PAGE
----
The pain of using third party software
Ace of Spodes Bulky, slow, inefficient, the rest
By Andrew "Spode" Miller: 星期五 09 四月 2004, 07:52
I HAVE MANY REASONS for doing all the PHP on my site instead of out-sourcing it, or using a pre-built “make a web site in 10 minutes and start blagging free kit” package like phpNuke. Partly, it is that most of these packages are bulky, slow, insecure, limiting, samey and inefficient - using far too much bandwidth and more CPU cycles than are really necessary. But mainly, by doing my own coding I take full control and also increase reliability. And everyone loves reliability.
What the bulk of this boils down to, is my lack of trust in things I haven’t made myself. Unless it is a very small, simple script that I can pick apart, understand and then verify, I won’t use it. If I understand everything about the coding, when something goes wrong, it’s a quick job to fix as I know exactly where everything is. I haven’t got to spend hours learning how the thing works before I can fix it. This increases reliability, and in the long run, productivity.
Recently, I let my guard down and installed a third party add-on to PhpBB that lets you display the latest threads anywhere on site. I stupidly did this at the same time as a few other modifications to my own coding. So when the server crashed, I didn’t really have a clue where to start. After a lot of fiddling and checking log files, I realised it was this 3rd party code. Once removed, the server ceased to randomly crash. A 20 minute coding session later, I had created the equivalent module, yet smaller, quicker and more customisable to my needs.
Some people think my mistrust is a little extreme. And in a lot of ways they are right, as one can’t be expected to do everything by themselves. But when I see the level of programming “skill” that many university students possess, coming out with degrees that qualify them in that area, it simply scares me.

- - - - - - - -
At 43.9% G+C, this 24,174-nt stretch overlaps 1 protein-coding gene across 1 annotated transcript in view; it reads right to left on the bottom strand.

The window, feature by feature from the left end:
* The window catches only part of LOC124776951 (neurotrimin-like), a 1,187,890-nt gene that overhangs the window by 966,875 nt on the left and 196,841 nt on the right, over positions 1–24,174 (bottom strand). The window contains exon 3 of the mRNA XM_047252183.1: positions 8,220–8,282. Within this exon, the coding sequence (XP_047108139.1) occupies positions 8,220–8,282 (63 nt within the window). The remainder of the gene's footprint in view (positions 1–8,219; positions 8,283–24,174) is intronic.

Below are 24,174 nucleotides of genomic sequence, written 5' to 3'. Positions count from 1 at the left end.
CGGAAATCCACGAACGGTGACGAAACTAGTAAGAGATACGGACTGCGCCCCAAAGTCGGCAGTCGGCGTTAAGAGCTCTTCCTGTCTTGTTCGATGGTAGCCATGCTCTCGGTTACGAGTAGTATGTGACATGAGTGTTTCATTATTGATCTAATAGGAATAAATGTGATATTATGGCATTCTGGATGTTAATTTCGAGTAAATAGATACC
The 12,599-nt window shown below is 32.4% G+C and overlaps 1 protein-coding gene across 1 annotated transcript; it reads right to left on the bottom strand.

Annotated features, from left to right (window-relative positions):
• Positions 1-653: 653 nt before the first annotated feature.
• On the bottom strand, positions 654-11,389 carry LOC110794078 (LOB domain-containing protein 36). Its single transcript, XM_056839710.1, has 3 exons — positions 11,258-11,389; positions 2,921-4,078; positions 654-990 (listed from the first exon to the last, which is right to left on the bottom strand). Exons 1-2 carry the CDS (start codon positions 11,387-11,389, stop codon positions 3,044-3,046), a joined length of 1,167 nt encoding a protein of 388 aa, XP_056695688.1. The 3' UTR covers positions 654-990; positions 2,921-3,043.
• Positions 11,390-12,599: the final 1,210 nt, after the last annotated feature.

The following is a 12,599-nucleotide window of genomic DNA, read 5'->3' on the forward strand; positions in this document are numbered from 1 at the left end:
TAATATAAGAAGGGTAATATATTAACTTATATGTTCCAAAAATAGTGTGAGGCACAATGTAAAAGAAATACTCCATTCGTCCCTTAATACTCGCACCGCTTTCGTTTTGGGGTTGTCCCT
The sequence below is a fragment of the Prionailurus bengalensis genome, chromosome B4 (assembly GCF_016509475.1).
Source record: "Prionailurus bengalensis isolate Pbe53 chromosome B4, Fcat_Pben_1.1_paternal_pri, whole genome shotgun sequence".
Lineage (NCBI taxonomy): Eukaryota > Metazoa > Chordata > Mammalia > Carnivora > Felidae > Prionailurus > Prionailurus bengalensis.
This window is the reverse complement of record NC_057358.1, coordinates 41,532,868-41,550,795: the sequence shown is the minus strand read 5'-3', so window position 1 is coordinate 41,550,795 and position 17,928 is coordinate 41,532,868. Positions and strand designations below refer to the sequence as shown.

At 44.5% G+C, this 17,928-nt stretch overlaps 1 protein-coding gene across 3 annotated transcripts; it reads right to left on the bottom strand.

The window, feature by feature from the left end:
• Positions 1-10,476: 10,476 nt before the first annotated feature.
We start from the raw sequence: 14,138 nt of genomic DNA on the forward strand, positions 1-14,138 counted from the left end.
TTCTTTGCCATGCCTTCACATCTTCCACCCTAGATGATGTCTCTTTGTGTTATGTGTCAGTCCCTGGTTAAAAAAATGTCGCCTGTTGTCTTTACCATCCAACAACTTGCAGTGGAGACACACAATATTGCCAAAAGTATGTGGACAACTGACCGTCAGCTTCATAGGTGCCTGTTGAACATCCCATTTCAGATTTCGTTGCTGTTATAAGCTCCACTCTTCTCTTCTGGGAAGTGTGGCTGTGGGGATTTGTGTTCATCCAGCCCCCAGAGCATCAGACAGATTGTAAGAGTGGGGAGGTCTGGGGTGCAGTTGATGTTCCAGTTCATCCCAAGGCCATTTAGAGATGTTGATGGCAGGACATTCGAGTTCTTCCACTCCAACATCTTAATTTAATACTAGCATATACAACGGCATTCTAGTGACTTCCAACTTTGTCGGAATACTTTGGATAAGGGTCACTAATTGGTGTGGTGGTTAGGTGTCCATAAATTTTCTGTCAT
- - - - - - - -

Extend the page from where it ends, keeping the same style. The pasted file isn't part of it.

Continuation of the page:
Another area where third party add-ons tend to cause a head ache, is Linux server control panels. I use Plesk at the moment and they have done a fairly good job of it, but it can be very problematic. The issue resides more so in Linux than the scripting though. To get a lot of packages to work in a virtual host environment requires custom scripts, wrappers and unusual file locations to get it to work. A solution like this is all well and good, until you want to upgrade a package. Often this causes problems with the previous scripts and you have a broken server. Perhaps this is one reason a lot of servers end up with insecure software installed, as they think there is more risk in updating than there is in being hacked.
Annoyingly, especially for me, if something goes wrong, I can’t just get a local Linux expert to take a look. What you need, is a Plesk expert. It has taken me quite a while to learn how the system really ticks mainly from when things go wrong and I’ve had to spend literally days fixing it, and I wouldn’t call myself an expert.
The best system I have used, Is the Cobalt Raq. Because they control both the software and hardware, they can just release a package to be installed, knowing that everything will be in the right place. This makes updating just as easy as doing a Windows Update is now. This takes a lot of the head aches out of server administration.
If someone could create a decent Control Panel that wasn’t so make-shift, server admins would be able to keep more up to date, perhaps using a system like up2date, without the worry of things going wrong. Linux may be flexible, but it is also more problematic. μ
Andrew "Spode" Miller is editor of UK site Spode's Abode